Everyone who reads my blog knows by now that we work with Customer Relationship Software. It’s one of the applications in the aresenal of tools used by businesses to increase sales and customer loyalty. We use it ourselves as well. When you are a smaller business, you need every trick in the book to stay on target and generate new business.
One of the things that happens to everyone, not just small business owners, is we get caught up in the day to day minutia and work that comes across our desk. In tough economies we are in survival mode, ensuring that we have work now and more work coming in the door. We answer the calls from new prospects or work on projects that current clients have requested. It is all about fire prevention or finding new leads.
What we tend to forget to do is reach out more often to clients we already have but have not talked to in months. I know this and advise my customers on approaches on how to look at their CRM for contacts that have not been contacted in over 6 months. It’s a good technique. They say you need to reach out to a client at least 7 “touches” before a sale happens. That goes for existing clients as well. Turns out I wasn’t practicing what I was preaching.
So, several months ago, I assigned a project to one of my staff to call a list of clients who had not contacted us or responded to any of our newsletters for the last 6 months. We have new offerings and even though I talked about them in newsletters, this was another step in the 7 touches process. And it appears to be working. It was one such interaction that was the inspiration for the blog article today.
I take copious notes when on consulting calls- always have – and in fact purchased an electronic pen that records what I write so that I can capture those notes. I then put those notes in the history for the client. This turns out to be beneficial in many ways. It keeps my staff aware of the interactions and helps me remember, several years later, what the conversation was about. As a company grows and more work comes in, you need ways to keep track of what has happened, good or bad, so that you can respond appropriately in the future. It just makes good sense.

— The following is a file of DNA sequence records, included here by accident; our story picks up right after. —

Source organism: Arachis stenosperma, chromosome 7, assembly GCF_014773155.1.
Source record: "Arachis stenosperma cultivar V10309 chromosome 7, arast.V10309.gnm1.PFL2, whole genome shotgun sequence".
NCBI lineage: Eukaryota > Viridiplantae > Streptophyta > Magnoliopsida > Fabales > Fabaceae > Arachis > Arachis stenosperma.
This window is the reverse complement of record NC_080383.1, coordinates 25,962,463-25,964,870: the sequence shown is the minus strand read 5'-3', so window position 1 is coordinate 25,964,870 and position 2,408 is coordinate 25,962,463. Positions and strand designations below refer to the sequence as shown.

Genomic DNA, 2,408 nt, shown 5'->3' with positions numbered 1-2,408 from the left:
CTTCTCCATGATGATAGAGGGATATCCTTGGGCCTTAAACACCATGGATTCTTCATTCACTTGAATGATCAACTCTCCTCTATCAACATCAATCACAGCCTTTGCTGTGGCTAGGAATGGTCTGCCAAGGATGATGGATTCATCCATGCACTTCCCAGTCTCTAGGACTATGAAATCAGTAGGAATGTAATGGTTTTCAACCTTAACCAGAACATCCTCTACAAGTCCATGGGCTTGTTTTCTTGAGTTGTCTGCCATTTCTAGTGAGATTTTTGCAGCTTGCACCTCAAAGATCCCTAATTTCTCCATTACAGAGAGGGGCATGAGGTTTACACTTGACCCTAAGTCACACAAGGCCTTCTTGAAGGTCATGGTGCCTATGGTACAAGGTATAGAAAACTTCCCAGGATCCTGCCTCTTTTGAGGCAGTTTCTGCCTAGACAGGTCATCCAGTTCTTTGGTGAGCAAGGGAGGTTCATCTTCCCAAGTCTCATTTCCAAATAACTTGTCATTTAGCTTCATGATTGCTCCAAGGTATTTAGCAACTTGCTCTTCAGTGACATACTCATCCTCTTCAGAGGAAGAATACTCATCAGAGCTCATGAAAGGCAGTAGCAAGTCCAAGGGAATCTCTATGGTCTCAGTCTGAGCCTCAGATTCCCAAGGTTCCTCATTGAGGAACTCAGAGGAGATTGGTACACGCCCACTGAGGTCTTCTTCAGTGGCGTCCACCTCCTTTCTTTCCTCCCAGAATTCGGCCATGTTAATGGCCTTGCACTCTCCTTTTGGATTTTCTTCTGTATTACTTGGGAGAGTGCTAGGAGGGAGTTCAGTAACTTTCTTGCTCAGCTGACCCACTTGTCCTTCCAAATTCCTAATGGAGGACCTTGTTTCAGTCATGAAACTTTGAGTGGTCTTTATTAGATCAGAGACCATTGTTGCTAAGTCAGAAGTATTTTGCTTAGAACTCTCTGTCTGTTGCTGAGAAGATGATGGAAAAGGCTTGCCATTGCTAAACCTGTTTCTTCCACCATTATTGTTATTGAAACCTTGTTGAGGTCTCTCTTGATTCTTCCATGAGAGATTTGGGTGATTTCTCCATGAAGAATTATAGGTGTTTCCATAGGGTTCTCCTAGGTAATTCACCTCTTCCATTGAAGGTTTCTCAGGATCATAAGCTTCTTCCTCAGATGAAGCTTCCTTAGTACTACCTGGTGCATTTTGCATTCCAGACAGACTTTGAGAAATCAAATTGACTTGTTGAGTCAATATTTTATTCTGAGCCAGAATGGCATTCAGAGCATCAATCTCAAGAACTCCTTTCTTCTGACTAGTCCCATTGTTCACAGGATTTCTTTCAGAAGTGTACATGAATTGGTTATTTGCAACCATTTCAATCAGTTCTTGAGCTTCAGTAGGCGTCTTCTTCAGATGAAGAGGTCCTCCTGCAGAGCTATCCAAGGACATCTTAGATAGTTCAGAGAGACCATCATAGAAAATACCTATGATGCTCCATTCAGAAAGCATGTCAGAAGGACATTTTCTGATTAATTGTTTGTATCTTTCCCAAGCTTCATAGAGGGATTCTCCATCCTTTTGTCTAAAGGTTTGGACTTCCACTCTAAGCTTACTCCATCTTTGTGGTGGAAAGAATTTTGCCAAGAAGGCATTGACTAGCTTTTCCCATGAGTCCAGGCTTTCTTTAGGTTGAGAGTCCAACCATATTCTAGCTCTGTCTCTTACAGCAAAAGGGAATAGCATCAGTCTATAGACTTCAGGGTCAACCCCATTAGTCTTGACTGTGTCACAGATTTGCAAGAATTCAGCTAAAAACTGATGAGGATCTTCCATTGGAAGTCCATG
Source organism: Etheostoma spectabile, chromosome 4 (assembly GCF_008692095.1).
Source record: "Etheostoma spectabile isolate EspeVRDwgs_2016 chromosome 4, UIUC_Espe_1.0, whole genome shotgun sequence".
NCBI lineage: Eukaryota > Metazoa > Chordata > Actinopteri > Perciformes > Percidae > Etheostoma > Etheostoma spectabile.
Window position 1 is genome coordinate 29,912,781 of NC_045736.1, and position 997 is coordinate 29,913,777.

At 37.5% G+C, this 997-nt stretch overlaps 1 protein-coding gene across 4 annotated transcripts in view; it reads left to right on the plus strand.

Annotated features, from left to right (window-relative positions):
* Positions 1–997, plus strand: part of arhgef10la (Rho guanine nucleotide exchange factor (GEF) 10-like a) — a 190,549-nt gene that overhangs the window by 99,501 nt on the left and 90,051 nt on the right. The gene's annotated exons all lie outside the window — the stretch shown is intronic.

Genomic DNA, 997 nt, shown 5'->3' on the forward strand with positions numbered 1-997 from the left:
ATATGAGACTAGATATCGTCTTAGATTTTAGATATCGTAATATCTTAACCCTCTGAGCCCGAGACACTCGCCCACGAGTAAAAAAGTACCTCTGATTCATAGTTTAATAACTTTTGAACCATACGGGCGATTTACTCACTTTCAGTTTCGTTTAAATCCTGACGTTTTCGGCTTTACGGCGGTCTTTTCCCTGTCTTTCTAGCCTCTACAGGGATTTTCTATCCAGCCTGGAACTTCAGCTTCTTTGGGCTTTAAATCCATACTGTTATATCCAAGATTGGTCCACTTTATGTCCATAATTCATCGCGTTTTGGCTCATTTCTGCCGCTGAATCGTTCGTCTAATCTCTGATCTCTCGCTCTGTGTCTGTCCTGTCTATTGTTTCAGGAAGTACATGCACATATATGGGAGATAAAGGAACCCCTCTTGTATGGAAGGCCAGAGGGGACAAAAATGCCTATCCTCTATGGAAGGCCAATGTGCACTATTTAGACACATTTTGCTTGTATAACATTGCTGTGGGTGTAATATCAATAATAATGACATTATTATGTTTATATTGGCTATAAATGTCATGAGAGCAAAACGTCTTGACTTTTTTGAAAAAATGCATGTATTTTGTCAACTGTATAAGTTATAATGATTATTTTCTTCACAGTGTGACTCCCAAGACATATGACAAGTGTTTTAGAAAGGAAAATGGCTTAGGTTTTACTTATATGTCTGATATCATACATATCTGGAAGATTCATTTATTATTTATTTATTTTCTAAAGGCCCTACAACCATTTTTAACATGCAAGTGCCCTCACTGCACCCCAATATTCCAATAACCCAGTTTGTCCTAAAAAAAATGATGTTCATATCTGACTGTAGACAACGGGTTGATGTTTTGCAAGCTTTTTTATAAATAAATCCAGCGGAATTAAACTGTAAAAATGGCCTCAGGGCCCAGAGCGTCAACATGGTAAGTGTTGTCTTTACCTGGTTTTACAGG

My staff member called a particular customer who was in the process of getting quotes for some additional requirements with their CRM, in this case ACT. He was pleased to hear from my staff person and said he had reached out to this other source because of their special capabilities. When that did not work out he had been referred to another consultant, different from us, coincidentally at the same time we had called him. This then prompted him to ask for us to send him a quote.
And this is where the “keeping track of interactions” comes into play. When I replied to him with his quote, I mentioned in my email some things we had talked about in our original conversation that had occurred back in 2009. I dont know about you, but with everything that is going on in my life, there is no way I would have remembered this discussion after 4 years. That’s the power of documenting discussions. When I then talked to him on the phone, he said “you had me at hello” meaning the fact I remembered this discussion was a sign of good salesmanship. Which is ironic because I do not consider myself a good sales person. I consider myself a trusted business partner who tries to know as much about my client as I can. If that is good selling, well, there you go.
During that conversation, as I talked to him about all the things we are doing to help customers do whatever they can to increase sales, he said he had made the right choice in calling us. We would be able to help him in more than just one application. Ironically one of the things he wants to do is write more blogs and struggles with finding content. As do I. And then it hit me that the interaction that just occurred between he and I was the result of both a project and a process and would be a good blog article. Many of my articles are spawned from events that happen. I told him as much and this article today proves the point.
In summary there are at least two morals to this story. 1) Reach out to your customer – nothing beats a real phone call. 2) Keep track of what you say to a customer – it will pay you back later. That way you can get the “you had me at hello” answer. It made my day.
P.S. I am going to get back on my “at least one blog a week” path for 2014. I hope everyone has a gloriously successful year.